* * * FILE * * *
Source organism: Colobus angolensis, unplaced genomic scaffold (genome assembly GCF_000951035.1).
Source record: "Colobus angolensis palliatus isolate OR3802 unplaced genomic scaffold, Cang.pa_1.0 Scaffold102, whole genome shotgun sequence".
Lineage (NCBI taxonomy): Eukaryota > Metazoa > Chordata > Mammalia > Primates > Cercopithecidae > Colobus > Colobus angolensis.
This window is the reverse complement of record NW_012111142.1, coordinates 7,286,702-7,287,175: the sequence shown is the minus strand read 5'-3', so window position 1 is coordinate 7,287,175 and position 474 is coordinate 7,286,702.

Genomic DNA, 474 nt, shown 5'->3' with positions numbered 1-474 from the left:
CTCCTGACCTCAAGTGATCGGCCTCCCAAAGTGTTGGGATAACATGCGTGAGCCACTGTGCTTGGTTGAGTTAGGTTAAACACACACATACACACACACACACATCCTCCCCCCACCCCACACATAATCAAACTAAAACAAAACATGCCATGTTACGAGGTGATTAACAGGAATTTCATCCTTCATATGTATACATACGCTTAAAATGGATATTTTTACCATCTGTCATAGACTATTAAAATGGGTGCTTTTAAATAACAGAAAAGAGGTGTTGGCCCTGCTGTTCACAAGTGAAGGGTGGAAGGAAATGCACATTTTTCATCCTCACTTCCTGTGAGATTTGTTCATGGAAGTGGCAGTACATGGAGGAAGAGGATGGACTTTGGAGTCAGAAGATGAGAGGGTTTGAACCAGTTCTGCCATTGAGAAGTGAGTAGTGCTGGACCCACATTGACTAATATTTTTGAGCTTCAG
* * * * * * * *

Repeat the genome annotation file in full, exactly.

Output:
Source organism: Colobus angolensis, unplaced genomic scaffold (genome assembly GCF_000951035.1).
Source record: "Colobus angolensis palliatus isolate OR3802 unplaced genomic scaffold, Cang.pa_1.0 Scaffold102, whole genome shotgun sequence".
Lineage (NCBI taxonomy): Eukaryota > Metazoa > Chordata > Mammalia > Primates > Cercopithecidae > Colobus > Colobus angolensis.
This window is the reverse complement of record NW_012111142.1, coordinates 7,286,702-7,287,175: the sequence shown is the minus strand read 5'-3', so window position 1 is coordinate 7,287,175 and position 474 is coordinate 7,286,702.

Genomic DNA, 474 nt, shown 5'->3' with positions numbered 1-474 from the left:
CTCCTGACCTCAAGTGATCGGCCTCCCAAAGTGTTGGGATAACATGCGTGAGCCACTGTGCTTGGTTGAGTTAGGTTAAACACACACATACACACACACACACATCCTCCCCCCACCCCACACATAATCAAACTAAAACAAAACATGCCATGTTACGAGGTGATTAACAGGAATTTCATCCTTCATATGTATACATACGCTTAAAATGGATATTTTTACCATCTGTCATAGACTATTAAAATGGGTGCTTTTAAATAACAGAAAAGAGGTGTTGGCCCTGCTGTTCACAAGTGAAGGGTGGAAGGAAATGCACATTTTTCATCCTCACTTCCTGTGAGATTTGTTCATGGAAGTGGCAGTACATGGAGGAAGAGGATGGACTTTGGAGTCAGAAGATGAGAGGGTTTGAACCAGTTCTGCCATTGAGAAGTGAGTAGTGCTGGACCCACATTGACTAATATTTTTGAGCTTCAG